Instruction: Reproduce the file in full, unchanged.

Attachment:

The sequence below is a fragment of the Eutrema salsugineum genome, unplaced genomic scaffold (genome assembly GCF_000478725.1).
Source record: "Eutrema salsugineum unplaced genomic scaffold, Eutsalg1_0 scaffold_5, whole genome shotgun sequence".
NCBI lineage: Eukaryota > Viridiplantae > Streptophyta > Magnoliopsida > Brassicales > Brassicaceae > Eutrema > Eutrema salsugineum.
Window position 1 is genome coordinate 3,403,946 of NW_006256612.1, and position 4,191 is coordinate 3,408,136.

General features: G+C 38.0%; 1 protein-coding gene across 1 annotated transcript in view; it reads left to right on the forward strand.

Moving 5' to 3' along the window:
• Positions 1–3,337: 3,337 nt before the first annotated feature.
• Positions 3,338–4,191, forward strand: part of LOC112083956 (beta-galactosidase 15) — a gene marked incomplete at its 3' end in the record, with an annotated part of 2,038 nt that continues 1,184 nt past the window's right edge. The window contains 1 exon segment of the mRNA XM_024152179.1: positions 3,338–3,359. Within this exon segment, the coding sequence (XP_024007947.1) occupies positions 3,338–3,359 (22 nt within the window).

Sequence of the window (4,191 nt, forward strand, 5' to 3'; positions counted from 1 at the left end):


The sequence below is a fragment of the Eutrema salsugineum genome, unplaced genomic scaffold (genome assembly GCF_000478725.1).
Source record: "Eutrema salsugineum unplaced genomic scaffold, Eutsalg1_0 scaffold_5, whole genome shotgun sequence".
NCBI lineage: Eukaryota > Viridiplantae > Streptophyta > Magnoliopsida > Brassicales > Brassicaceae > Eutrema > Eutrema salsugineum.
Window position 1 is genome coordinate 3,403,946 of NW_006256612.1, and position 4,191 is coordinate 3,408,136.

General features: G+C 38.0%; 1 protein-coding gene across 1 annotated transcript in view; it reads left to right on the forward strand.

Moving 5' to 3' along the window:
• Positions 1–3,337: 3,337 nt before the first annotated feature.
• Positions 3,338–4,191, forward strand: part of LOC112083956 (beta-galactosidase 15) — a gene marked incomplete at its 3' end in the record, with an annotated part of 2,038 nt that continues 1,184 nt past the window's right edge. The window contains 1 exon segment of the mRNA XM_024152179.1: positions 3,338–3,359. Within this exon segment, the coding sequence (XP_024007947.1) occupies positions 3,338–3,359 (22 nt within the window).

Sequence of the window (4,191 nt, forward strand, 5' to 3'; positions counted from 1 at the left end):